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Identifying environmental sounds: a multimodal mapping study.

Tomasino B, Canderan C, Marin D, Maieron M, Gremese M, D'Agostini S, Fabbro F, Skrap M - Front Hum Neurosci (2015)

Bottom Line: These results indicate that deficits of ES recognition do not exclusively reflect lesions to the right or to the left hemisphere but both hemispheres are involved.We applied a multimodal mapping approach and found that, although the meta-analysis showed that part of the left and right STG/MTG activation during ES processing might in part be related to design choices, this area was one of the most frequently lesioned areas in our patients, thus highlighting its causal role in ES processing.We found that the ROIs we drew on the two clusters of activation found in the left and in the right STG overlapped with the lesions of at least 4 out of the 7 patients' lesions, indicating that the lack of STG activation found for patients is related to brain damage and is crucial for explaining the ES deficit.

View Article: PubMed Central - PubMed

Affiliation: Istituto di Ricovero e Cura a Carattere Scientifico "E. Medea", Polo Regionale del Friuli Venezia Giulia Udine, Italy.

ABSTRACT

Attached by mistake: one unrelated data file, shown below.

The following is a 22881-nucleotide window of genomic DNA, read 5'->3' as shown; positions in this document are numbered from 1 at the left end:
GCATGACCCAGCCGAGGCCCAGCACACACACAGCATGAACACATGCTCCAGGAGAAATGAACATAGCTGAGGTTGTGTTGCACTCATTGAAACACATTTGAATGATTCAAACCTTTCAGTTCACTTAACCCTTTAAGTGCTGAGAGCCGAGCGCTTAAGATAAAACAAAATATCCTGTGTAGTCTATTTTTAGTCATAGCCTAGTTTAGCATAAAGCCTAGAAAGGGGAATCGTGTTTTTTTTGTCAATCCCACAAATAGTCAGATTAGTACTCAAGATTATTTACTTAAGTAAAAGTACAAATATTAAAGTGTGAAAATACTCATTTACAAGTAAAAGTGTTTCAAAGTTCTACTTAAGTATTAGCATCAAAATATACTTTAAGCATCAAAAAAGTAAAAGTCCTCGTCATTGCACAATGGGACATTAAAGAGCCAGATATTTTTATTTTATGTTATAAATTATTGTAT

Our environment is full of auditory events such as warnings or hazards, and their correct recognition is essential. We explored environmental sounds (ES) recognition in a series of studies. In study 1 we performed an Activation Likelihood Estimation (ALE) meta-analysis of neuroimaging experiments addressing ES processing to delineate the network of areas consistently involved in ES processing. Areas consistently activated in the ALE meta-analysis were the STG/MTG, insula/rolandic operculum, parahippocampal gyrus and inferior frontal gyrus bilaterally. Some of these areas truly reflect ES processing, whereas others are related to design choices, e.g., type of task, type of control condition, type of stimulus. In study 2 we report on 7 neurosurgical patients with lesions involving the areas which were found to be activated by the ALE meta-analysis. We tested their ES recognition abilities and found an impairment of ES recognition. These results indicate that deficits of ES recognition do not exclusively reflect lesions to the right or to the left hemisphere but both hemispheres are involved. The most frequently lesioned area is the hippocampus/insula/STG. We made sure that any impairment in ES recognition would not be related to language problems, but reflect impaired ES processing. In study 3 we carried out an fMRI study on patients (vs. healthy controls) to investigate how the areas involved in ES might be functionally deregulated because of a lesion. The fMRI evidenced that controls activated the right IFG, the STG bilaterally and the left insula. We applied a multimodal mapping approach and found that, although the meta-analysis showed that part of the left and right STG/MTG activation during ES processing might in part be related to design choices, this area was one of the most frequently lesioned areas in our patients, thus highlighting its causal role in ES processing. We found that the ROIs we drew on the two clusters of activation found in the left and in the right STG overlapped with the lesions of at least 4 out of the 7 patients' lesions, indicating that the lack of STG activation found for patients is related to brain damage and is crucial for explaining the ES deficit.